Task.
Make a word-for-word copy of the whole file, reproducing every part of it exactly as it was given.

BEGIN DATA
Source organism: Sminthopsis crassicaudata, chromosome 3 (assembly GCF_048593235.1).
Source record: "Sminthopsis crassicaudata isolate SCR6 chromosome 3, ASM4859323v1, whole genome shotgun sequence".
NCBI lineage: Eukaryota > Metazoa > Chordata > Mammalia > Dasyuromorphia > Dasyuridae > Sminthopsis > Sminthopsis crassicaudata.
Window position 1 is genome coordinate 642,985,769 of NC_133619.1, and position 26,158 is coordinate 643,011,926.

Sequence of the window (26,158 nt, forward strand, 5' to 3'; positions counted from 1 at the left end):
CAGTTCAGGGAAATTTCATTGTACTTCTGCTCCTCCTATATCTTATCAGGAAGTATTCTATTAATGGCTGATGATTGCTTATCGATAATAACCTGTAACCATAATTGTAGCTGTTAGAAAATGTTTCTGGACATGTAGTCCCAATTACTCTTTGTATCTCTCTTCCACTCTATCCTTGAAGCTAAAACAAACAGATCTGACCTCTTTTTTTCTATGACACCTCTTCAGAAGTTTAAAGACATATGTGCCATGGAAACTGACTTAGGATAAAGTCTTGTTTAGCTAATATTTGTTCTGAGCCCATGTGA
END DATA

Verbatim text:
Source organism: Sminthopsis crassicaudata, chromosome 3 (assembly GCF_048593235.1).
Source record: "Sminthopsis crassicaudata isolate SCR6 chromosome 3, ASM4859323v1, whole genome shotgun sequence".
NCBI lineage: Eukaryota > Metazoa > Chordata > Mammalia > Dasyuromorphia > Dasyuridae > Sminthopsis > Sminthopsis crassicaudata.
Window position 1 is genome coordinate 642,985,769 of NC_133619.1, and position 26,158 is coordinate 643,011,926.

Sequence of the window (26,158 nt, forward strand, 5' to 3'; positions counted from 1 at the left end):
CAGTTCAGGGAAATTTCATTGTACTTCTGCTCCTCCTATATCTTATCAGGAAGTATTCTATTAATGGCTGATGATTGCTTATCGATAATAACCTGTAACCATAATTGTAGCTGTTAGAAAATGTTTCTGGACATGTAGTCCCAATTACTCTTTGTATCTCTCTTCCACTCTATCCTTGAAGCTAAAACAAACAGATCTGACCTCTTTTTTTCTATGACACCTCTTCAGAAGTTTAAAGACATATGTGCCATGGAAACTGACTTAGGATAAAGTCTTGTTTAGCTAATATTTGTTCTGAGCCCATGTGA